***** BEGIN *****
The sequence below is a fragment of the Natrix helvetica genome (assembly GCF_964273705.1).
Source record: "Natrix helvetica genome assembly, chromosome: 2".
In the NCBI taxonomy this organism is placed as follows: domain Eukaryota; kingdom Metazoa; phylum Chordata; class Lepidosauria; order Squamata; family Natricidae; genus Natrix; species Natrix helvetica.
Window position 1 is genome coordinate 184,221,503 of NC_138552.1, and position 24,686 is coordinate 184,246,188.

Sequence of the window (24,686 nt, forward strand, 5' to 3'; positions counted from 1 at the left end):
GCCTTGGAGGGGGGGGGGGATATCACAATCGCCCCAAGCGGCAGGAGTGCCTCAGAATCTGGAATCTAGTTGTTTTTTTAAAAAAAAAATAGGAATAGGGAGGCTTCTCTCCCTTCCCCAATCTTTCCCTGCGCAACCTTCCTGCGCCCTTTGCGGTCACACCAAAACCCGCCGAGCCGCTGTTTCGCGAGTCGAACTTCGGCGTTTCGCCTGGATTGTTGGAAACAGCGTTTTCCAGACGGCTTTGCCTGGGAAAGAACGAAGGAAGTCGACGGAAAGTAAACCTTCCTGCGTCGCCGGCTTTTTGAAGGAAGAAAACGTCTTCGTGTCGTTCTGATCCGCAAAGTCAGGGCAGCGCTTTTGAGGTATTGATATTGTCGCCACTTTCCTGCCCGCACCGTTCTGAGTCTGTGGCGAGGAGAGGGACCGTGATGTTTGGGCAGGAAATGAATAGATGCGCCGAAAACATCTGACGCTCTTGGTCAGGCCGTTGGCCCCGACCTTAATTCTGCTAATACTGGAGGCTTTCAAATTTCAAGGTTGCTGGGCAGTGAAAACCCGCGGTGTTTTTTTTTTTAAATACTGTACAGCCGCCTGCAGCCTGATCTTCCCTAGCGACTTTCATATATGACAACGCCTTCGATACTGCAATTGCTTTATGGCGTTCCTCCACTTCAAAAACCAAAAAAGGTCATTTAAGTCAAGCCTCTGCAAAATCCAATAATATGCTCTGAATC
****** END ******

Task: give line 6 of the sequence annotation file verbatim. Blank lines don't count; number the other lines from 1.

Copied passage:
GCCTTGGAGGGGGGGGGGGATATCACAATCGCCCCAAGCGGCAGGAGTGCCTCAGAATCTGGAATCTAGTTGTTTTTTTAAAAAAAAAATAGGAATAGGGAGGCTTCTCTCCCTTCCCCAATCTTTCCCTGCGCAACCTTCCTGCGCCCTTTGCGGTCACACCAAAACCCGCCGAGCCGCTGTTTCGCGAGTCGAACTTCGGCGTTTCGCCTGGATTGTTGGAAACAGCGTTTTCCAGACGGCTTTGCCTGGGAAAGAACGAAGGAAGTCGACGGAAAGTAAACCTTCCTGCGTCGCCGGCTTTTTGAAGGAAGAAAACGTCTTCGTGTCGTTCTGATCCGCAAAGTCAGGGCAGCGCTTTTGAGGTATTGATATTGTCGCCACTTTCCTGCCCGCACCGTTCTGAGTCTGTGGCGAGGAGAGGGACCGTGATGTTTGGGCAGGAAATGAATAGATGCGCCGAAAACATCTGACGCTCTTGGTCAGGCCGTTGGCCCCGACCTTAATTCTGCTAATACTGGAGGCTTTCAAATTTCAAGGTTGCTGGGCAGTGAAAACCCGCGGTGTTTTTTTTTTTAAATACTGTACAGCCGCCTGCAGCCTGATCTTCCCTAGCGACTTTCATATATGACAACGCCTTCGATACTGCAATTGCTTTATGGCGTTCCTCCACTTCAAAAACCAAAAAAGGTCATTTAAGTCAAGCCTCTGCAAAATCCAATAATATGCTCTGAATC